Bernie Sanders says the Texas GOP wants to abolish Social Security, V.A. health care. False. http://t.co/ct6jxmsMB2
— PolitiFact (@PolitiFact) October 2, 2013
New evidence points to yes:
During last year’s election, [Brendan] Nyhan and [Jason] Reifler picked nearly 1,200 state legislators in states with active affiliates of PolitiFact, the nonpartisan website based in Florida that seeks to evaluate politicians’ claims and rate their validity. To one-third of the lawmakers, chosen at random, Nyhan and Reifler sent a vaguely threatening letter. It alerted the lawmakers that PolitiFact was monitoring them and speculated about the potential consequences to their careers. … Another one-third of the legislators got a “placebo” letter: It told them they were part of a political-science experiment “studying the accuracy of the political statements made by legislators,” but no more. The final one-third got no letter.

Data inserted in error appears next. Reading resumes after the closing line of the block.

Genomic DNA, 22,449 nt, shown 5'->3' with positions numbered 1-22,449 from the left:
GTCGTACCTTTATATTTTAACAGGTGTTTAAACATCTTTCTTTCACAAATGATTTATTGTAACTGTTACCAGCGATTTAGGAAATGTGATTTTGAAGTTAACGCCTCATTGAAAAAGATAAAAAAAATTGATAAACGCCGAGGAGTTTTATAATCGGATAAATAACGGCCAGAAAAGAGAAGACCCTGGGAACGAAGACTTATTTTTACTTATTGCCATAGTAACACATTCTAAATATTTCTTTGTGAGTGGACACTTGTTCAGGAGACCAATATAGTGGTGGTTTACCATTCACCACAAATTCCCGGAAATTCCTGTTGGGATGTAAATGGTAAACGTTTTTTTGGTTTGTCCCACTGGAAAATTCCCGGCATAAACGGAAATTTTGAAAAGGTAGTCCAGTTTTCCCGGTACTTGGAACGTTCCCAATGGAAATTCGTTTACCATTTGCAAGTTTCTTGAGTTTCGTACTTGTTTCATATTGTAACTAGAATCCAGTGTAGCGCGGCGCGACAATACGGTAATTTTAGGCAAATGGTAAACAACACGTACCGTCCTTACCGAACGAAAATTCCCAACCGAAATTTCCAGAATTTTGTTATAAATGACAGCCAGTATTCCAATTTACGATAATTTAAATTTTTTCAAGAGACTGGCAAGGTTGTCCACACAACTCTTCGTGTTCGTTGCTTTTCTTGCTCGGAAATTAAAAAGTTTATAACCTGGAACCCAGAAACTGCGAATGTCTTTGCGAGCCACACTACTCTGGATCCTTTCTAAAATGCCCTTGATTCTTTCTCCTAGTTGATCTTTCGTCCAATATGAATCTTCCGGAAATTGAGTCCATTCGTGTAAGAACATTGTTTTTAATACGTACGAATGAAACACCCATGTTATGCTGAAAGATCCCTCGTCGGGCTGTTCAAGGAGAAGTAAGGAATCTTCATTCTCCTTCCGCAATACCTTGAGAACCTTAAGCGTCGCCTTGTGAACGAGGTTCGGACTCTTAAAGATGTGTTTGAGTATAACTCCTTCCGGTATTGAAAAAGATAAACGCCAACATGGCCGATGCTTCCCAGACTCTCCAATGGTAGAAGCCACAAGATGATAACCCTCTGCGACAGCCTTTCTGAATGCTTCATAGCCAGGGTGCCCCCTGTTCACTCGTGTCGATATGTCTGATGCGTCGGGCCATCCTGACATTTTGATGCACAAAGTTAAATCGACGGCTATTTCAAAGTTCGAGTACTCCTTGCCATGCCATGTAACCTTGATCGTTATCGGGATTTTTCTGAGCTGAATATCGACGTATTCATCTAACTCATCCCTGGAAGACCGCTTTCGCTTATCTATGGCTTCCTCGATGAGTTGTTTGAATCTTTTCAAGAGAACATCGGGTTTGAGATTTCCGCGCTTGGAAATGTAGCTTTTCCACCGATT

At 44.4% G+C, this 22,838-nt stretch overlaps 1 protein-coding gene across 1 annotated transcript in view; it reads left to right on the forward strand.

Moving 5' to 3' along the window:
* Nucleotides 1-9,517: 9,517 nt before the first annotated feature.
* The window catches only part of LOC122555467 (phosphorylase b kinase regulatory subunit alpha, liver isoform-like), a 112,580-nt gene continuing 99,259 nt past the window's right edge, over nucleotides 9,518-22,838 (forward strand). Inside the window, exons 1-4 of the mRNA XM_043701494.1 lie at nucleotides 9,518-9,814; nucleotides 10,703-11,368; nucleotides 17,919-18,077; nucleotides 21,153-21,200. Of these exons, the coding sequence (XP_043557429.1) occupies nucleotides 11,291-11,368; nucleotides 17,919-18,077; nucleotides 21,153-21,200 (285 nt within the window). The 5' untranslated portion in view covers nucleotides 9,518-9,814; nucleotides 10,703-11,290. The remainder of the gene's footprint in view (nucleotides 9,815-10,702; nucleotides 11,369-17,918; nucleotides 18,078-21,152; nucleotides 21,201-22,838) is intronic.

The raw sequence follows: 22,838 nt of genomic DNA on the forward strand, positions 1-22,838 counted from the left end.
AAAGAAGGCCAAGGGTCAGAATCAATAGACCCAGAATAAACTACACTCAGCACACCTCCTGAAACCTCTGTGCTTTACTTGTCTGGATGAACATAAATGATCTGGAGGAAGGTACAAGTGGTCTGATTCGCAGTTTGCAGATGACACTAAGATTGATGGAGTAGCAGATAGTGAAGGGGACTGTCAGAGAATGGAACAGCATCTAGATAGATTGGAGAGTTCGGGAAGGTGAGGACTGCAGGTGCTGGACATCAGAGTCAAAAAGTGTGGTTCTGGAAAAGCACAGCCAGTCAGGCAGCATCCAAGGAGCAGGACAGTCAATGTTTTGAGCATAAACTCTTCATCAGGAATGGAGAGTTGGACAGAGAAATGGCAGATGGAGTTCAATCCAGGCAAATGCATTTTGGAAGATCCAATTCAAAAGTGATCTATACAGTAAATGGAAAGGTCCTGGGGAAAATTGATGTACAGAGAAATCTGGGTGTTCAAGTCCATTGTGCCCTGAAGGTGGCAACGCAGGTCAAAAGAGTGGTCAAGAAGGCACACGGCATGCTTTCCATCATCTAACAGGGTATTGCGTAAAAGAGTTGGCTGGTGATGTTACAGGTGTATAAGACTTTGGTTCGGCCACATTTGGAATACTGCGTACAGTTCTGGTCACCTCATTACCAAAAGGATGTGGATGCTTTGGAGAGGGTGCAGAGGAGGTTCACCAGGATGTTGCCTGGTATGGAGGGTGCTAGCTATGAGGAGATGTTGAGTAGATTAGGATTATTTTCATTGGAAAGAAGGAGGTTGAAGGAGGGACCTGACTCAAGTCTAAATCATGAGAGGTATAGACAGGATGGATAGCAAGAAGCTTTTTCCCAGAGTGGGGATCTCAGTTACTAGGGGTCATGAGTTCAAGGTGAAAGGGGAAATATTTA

At the end of the election, the researchers looked at the politicians’ record. How many had been called out for lying, either by their state’s PolitiFact affiliate or in a news story? The results were impressive: The politicians who didn’t get reminder letters were more than twice as likely to be criticized for inaccuracy than those who did. “Our results indicate that state legislators who were sent letters about the threat posed by fact-checkers were less likely to have their claims questioned as misleading or inaccurate during the fall campaign—a promising sign for journalistic monitoring in democratic societies,” the researchers concluded.